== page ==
The newly renovated Windber Professional Building is designed to better coordinate services by bringing together a wide range of surgical specialties at Windber Medical Center, leaders said.
But just as importantly, the consolidation of physicians’ offices on the Seventh Street end of the hospital will clear the way for demolition needed for an emergency department expansion on the Fifth Street end.
“One of the most exciting aspects is that the completion of this space allows us to move forward with the next step of our master facility plan for a new emergency room,” hospital President and CEO Barbara Cliff said Monday at a ribbon-cutting ceremony for the 9,000-square-foot professional building.
The facility includes office space for 12 physicians. Those moving over the next couple of weeks include Drs. Kim R. Marley, James Ridella, Vincent Vena, Brian Oberneder, Rodolfo Furigay, Dewitt Kemp and Deba Sarma.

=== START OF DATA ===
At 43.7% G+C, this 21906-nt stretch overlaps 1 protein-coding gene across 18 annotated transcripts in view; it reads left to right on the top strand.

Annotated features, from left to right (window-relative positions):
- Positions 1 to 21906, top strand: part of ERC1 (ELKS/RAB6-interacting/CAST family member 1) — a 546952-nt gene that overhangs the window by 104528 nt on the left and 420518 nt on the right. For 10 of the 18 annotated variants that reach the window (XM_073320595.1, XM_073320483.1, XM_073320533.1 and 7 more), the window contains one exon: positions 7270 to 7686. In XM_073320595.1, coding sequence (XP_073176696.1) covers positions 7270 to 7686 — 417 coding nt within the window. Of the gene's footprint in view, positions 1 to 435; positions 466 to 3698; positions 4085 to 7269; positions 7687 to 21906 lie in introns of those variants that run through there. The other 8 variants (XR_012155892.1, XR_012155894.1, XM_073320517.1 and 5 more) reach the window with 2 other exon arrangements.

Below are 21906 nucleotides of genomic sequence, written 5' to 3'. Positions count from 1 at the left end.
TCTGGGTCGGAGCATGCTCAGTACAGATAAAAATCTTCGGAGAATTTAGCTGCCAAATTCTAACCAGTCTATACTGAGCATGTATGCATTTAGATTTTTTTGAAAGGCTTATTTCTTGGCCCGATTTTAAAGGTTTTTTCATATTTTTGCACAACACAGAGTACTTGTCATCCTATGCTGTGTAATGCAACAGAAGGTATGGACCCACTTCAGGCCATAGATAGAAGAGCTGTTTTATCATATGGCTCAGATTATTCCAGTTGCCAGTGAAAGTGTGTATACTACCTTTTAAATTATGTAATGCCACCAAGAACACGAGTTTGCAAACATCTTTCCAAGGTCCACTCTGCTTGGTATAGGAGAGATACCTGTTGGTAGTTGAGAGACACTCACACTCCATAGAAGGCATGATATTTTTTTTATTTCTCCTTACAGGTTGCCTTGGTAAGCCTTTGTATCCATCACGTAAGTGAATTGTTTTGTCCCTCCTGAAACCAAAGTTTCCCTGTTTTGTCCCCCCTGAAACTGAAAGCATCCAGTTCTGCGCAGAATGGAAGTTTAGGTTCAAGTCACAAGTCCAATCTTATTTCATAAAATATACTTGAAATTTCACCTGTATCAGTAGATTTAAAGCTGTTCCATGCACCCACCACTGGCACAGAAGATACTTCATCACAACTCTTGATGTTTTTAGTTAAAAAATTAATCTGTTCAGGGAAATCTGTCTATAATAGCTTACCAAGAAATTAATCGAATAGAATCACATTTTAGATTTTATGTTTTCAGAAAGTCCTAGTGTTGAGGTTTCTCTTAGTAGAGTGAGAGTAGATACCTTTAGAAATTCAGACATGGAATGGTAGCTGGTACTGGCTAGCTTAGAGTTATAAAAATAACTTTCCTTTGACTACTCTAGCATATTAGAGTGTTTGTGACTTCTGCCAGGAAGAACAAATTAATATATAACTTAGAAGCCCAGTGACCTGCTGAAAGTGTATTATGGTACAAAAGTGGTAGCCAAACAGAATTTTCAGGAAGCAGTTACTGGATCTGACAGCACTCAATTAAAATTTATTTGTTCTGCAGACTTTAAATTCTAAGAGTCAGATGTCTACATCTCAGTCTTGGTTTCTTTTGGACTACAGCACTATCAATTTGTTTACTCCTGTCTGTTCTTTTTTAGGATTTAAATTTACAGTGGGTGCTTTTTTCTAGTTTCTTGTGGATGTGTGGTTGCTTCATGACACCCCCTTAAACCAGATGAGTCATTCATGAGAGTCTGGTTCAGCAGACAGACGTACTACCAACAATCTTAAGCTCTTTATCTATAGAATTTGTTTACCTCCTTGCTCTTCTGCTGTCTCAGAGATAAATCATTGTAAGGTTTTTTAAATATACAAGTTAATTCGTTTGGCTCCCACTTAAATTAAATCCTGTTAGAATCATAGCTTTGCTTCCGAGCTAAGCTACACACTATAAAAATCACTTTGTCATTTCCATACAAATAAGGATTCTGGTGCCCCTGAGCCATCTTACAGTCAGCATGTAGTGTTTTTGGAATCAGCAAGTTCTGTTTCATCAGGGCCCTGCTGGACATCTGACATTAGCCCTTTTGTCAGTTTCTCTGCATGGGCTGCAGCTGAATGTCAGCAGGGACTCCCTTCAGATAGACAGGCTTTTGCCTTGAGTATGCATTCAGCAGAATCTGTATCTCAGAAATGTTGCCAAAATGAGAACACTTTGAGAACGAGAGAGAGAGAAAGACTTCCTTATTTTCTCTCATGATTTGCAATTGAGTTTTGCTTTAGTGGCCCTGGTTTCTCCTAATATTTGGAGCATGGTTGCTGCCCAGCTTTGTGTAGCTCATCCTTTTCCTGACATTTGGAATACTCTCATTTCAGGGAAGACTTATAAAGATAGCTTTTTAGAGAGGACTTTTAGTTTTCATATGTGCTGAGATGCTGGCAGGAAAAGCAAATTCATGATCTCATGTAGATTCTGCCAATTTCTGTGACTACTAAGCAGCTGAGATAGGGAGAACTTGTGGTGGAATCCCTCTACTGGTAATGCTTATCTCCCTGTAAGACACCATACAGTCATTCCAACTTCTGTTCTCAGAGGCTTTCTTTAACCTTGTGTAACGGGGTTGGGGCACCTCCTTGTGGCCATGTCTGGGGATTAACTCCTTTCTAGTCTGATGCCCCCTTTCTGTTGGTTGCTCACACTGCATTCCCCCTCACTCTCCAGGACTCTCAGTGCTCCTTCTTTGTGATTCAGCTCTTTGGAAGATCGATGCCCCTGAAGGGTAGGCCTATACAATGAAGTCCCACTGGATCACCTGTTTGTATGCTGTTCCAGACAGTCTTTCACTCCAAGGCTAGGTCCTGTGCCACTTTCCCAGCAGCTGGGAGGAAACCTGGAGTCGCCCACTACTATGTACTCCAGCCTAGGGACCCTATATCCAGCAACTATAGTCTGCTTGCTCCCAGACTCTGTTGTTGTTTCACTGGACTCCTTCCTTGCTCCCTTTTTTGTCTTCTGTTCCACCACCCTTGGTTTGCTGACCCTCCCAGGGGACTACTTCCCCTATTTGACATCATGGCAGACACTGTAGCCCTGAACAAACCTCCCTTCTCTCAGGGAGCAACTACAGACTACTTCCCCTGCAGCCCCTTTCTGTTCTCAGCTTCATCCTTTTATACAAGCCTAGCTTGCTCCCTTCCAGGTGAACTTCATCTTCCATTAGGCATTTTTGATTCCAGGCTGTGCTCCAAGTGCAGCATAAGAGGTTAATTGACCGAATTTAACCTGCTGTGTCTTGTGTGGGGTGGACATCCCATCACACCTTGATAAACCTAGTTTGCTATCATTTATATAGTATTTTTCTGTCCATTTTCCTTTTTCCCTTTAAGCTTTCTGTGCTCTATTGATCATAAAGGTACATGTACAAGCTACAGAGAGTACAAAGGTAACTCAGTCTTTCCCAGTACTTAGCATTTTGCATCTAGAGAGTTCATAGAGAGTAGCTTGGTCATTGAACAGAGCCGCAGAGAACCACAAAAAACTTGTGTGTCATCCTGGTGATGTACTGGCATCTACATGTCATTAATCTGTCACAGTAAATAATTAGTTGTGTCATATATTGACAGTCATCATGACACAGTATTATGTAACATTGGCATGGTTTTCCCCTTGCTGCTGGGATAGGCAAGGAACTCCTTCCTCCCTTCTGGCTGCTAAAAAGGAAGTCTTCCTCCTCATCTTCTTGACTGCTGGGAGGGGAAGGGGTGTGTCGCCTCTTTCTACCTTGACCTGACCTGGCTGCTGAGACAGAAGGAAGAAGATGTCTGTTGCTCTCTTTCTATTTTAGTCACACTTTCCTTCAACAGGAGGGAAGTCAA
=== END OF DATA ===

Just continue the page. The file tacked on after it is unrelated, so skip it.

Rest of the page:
Rental agreements with additional doctors are wrapping up, Cliff said.
“The goal is to have greater coordination among the various physicians by having them occupy the same space,” Cliff said.
In addition to the doctors relocating their practices, the facility has an area for physicians who will see patients there on a rotating basis, Doug Gardner, director of plant operations, said during a tour of the suite.
Johnstown Construction was general contractor on the $650,000 renovation, which features a large common waiting area, 12 exam rooms, two treatment rooms, physicians’ private offices and clerical space.
An open house is planned from 7:30 to 11:30 a.m. April 27 as part of a community outreach event.
The wing formerly housed the Medical Group of Windber, which is now located in the Windber Research Institute building across Seventh Street. Physicians include Drs. David A. Csikos, David J. Bencie and Robert J. Swansiger.
Demolition work is to begin soon on the former nursing school residential area and two houses at the Somerset Avenue intersection with Fifth Street, said David Klementik, Windber board chairman and Somerset County judge. The work will make way for additional parking and the emergency department work.
“The emergency room project will be off and running here in another couple of months,” Klementik said.